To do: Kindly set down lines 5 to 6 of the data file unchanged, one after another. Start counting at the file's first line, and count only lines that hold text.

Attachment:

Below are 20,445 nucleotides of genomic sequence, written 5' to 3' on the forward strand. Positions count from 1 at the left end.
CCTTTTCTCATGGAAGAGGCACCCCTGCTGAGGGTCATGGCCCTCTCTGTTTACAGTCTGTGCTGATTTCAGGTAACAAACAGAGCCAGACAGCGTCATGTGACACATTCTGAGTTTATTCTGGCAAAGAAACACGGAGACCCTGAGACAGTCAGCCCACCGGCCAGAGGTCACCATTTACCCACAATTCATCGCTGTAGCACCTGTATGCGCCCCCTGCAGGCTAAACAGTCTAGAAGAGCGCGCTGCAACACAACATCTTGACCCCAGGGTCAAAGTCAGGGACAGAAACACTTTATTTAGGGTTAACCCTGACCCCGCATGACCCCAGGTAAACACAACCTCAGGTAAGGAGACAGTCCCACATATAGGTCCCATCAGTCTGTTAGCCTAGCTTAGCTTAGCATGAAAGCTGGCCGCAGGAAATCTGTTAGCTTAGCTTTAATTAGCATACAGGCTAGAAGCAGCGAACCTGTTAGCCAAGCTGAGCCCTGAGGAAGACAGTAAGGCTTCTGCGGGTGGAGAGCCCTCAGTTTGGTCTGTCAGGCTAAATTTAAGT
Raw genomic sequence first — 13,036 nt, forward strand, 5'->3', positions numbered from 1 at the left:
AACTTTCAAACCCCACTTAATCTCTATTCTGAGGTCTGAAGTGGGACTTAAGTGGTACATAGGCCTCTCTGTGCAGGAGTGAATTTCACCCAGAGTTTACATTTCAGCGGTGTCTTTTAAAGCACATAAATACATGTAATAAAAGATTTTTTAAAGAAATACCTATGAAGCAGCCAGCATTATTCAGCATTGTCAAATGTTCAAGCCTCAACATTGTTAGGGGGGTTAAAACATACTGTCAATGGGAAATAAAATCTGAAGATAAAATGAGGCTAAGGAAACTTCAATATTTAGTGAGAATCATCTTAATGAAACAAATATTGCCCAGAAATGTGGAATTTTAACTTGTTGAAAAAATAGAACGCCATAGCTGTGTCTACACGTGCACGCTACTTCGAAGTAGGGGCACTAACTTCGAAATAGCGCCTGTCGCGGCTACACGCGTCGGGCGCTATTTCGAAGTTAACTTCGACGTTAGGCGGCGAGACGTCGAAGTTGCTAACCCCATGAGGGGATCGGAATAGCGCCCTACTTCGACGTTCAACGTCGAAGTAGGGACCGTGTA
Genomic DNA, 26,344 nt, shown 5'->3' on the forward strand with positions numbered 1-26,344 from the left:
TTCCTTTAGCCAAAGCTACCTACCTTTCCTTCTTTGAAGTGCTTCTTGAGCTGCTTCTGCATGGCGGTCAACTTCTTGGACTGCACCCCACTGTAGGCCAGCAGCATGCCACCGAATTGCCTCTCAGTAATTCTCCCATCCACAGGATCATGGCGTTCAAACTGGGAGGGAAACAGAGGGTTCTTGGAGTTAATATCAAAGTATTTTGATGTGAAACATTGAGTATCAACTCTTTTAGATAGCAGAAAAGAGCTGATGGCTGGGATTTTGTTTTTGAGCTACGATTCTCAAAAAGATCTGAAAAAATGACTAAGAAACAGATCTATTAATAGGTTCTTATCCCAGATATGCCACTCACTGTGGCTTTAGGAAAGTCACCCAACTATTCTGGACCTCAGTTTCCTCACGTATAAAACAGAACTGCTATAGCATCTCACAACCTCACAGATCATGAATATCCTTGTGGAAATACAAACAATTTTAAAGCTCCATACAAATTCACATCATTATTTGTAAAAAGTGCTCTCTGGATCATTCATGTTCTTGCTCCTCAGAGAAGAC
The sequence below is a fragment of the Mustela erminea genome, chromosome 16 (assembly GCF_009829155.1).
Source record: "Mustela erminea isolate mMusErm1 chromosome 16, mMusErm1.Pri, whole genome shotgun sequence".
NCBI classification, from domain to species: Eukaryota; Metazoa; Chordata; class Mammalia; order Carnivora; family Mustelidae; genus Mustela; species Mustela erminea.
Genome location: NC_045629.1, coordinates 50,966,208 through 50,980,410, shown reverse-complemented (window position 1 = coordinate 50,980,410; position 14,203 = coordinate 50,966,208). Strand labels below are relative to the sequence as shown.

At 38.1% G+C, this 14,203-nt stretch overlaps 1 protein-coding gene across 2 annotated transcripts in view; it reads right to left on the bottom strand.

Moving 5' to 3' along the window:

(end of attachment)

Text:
Genomic DNA, 26,344 nt, shown 5'->3' on the forward strand with positions numbered 1-26,344 from the left:
TTCCTTTAGCCAAAGCTACCTACCTTTCCTTCTTTGAAGTGCTTCTTGAGCTGCTTCTGCATGGCGGTCAACTTCTTGGACTGCACCCCACTGTAGGCCAGCAGCATGCCACCGAATTGCCTCTCAGTAATTCTCCCATCCACAGGATCATGGCGTTCAAACTGGGAGGGAAACAGAGGGTTCTTGGAGTTAATATCAAAGTATTTTGATGTGAAACATTGAGTATCAACTCTTTTAGATAGCAGAAAAGAGCTGATGGCTGGGATTTTGTTTTTGAGCTACGATTCTCAAAAAGATCTGAAAAAATGACTAAGAAACAGATCTATTAATAGGTTCTTATCCCAGATATGCCACTCACTGTGGCTTTAGGAAAGTCACCCAACTATTCTGGACCTCAGTTTCCTCACGTATAAAACAGAACTGCTATAGCATCTCACAACCTCACAGATCATGAATATCCTTGTGGAAATACAAACAATTTTAAAGCTCCATACAAATTCACATCATTATTTGTAAAAAGTGCTCTCTGGATCATTCATGTTCTTGCTCCTCAGAGAAGAC